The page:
Not Your Father’s R&D — Distributed Innovation

Posted On January 16, 2009 | by AllenCaron

Pfizer is laying off roughly 800 researchers in an effort to shrink its $7.5 billion R&D budget. Though research divisions of Big Pharma have long been considered untouchable come budget-cut time , the company and industry at large have had a dry spell when it comes to developing the sorts of blockbuster drugs that justify the costs. http://online.wsj.com/article/SB123186230445977567.html 

The dearth of new drugs, as well as those drugs that are coming off  patent protection in the next few years, have led to some bullish sentiment on the biotech sector in expectation that these firms may be good acquisition targets for the drug makers.

That Big Pharma is forced to look past its own R&D walls to source new drugs candidates is an example of open innovation. Dr. Cliff Gross of innovation consulting firm UTEK Corp, http://www.utekcorp.com/ (Amex:UTK) maintains that the most successful firms will be those who can commercialize products built upon successfully outsourced research. UTEK helps companies source, analyze and license promising discoveries from scientific labs from all over the world. It manages a veritable multiple-listing service of intellectual property – more than 62,000 discoveries – each with the potential to be a difference maker for a company in need of an innovation jump start.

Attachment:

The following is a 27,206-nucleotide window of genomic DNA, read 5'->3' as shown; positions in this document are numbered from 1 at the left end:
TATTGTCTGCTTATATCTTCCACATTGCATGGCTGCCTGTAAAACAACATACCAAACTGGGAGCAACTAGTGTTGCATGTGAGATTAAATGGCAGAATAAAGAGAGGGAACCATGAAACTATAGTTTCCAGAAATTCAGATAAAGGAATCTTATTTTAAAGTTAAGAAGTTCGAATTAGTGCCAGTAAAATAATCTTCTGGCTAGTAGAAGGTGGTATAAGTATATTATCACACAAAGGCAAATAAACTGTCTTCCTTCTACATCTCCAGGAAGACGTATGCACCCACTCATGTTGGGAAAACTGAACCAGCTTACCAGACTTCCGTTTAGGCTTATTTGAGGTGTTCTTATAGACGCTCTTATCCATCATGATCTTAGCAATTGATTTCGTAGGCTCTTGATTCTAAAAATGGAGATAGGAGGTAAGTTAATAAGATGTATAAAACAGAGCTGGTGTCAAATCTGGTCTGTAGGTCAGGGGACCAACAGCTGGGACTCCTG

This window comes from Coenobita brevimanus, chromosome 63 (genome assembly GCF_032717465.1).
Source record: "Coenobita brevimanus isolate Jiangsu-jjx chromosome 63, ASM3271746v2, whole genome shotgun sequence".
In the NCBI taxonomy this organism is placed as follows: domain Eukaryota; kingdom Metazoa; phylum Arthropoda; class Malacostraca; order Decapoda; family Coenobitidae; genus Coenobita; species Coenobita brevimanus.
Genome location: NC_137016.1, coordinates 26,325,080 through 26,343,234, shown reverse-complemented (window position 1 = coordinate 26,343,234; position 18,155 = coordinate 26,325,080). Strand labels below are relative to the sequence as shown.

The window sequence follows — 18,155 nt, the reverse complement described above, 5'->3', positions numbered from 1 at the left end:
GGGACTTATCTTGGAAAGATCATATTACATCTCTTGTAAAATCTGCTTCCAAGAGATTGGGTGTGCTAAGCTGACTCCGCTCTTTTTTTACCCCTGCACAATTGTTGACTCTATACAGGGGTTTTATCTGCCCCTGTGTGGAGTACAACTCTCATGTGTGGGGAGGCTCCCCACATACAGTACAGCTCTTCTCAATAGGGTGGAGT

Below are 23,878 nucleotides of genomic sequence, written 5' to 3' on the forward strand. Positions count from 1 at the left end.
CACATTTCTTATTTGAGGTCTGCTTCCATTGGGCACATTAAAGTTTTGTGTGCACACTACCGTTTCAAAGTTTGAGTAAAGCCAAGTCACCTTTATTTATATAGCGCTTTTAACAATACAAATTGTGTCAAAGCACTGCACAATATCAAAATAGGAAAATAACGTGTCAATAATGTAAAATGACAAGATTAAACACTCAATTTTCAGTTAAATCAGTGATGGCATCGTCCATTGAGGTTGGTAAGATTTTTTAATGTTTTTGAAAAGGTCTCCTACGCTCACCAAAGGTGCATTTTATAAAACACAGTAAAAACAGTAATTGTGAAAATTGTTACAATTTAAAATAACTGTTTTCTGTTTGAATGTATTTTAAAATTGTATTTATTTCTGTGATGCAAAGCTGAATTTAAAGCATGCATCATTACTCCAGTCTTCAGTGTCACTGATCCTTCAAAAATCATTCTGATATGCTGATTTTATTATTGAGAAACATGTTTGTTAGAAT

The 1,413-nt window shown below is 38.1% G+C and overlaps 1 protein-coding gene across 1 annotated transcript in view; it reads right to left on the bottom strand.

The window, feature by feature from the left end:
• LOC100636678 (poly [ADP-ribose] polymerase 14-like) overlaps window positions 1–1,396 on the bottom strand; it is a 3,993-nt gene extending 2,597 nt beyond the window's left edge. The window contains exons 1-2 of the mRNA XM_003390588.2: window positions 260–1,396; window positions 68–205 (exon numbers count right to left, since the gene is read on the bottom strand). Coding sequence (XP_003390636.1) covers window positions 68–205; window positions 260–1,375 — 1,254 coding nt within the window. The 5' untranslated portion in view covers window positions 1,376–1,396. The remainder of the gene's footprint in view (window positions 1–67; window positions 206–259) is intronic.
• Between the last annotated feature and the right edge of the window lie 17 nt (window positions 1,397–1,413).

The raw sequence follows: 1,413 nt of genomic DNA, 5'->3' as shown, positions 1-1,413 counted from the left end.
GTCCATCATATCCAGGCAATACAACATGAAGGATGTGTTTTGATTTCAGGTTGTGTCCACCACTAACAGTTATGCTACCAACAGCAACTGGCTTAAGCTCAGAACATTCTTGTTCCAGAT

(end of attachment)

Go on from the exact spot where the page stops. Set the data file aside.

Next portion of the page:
Phillips Electronics CEO Peter Wieranga claims that “innovation” has long been synonymous with the word “proprietary” and viewed as a closed, almost secret activity conducted in R&D centers. The Internet has changed that. The networked- knowledge economy has made innovation a distributed activity, allowing companies, universities and research institutes to share costs and ideas from outside their own boundaries.

http://www.smartbrief.com/news/snm/storyDetails.jsp?issueid=58CDB146-07B3-4444-B15D-0F0B8C85BCE1&copyid=0B38AE4D-AB30-4124-BCCB-6E39B80ABBC1

 More than anything, open innovation requires trust. For that, Wieranga recommends a detailed list of IP rights ensured through appropriate protection strategies.

The list of small, potentially acquirable biotechs with drugs and vaccines that address very large diseases and conditions is as long as anyone’s arm.  Some are outside the US, like Stockholm-based Diamyd Medical AB (OTCQX: DMYDY, http://www.diamyd.com/) with a vaccine program for diabetes; or Sydney-based QRxPharma Ltd (OTC:QRXPY, http://www.qrxpharma.com/), with a program in pain management that avoids drug abuse by eliminating euphoria as a side effect, or Singapore-based BioSensors International (SGX:B20, http://www.biosensorsintl.com/index.php?option=com_content&task=view&id=4&Itemid=5), with drugs to prevent restenosis in stents.  In the US there are various biotech indices, notably the Nasdaq Biotech Index (http://dynamic.nasdaq.com/dynamic/nasdaqbiotech_activity.stm).

 

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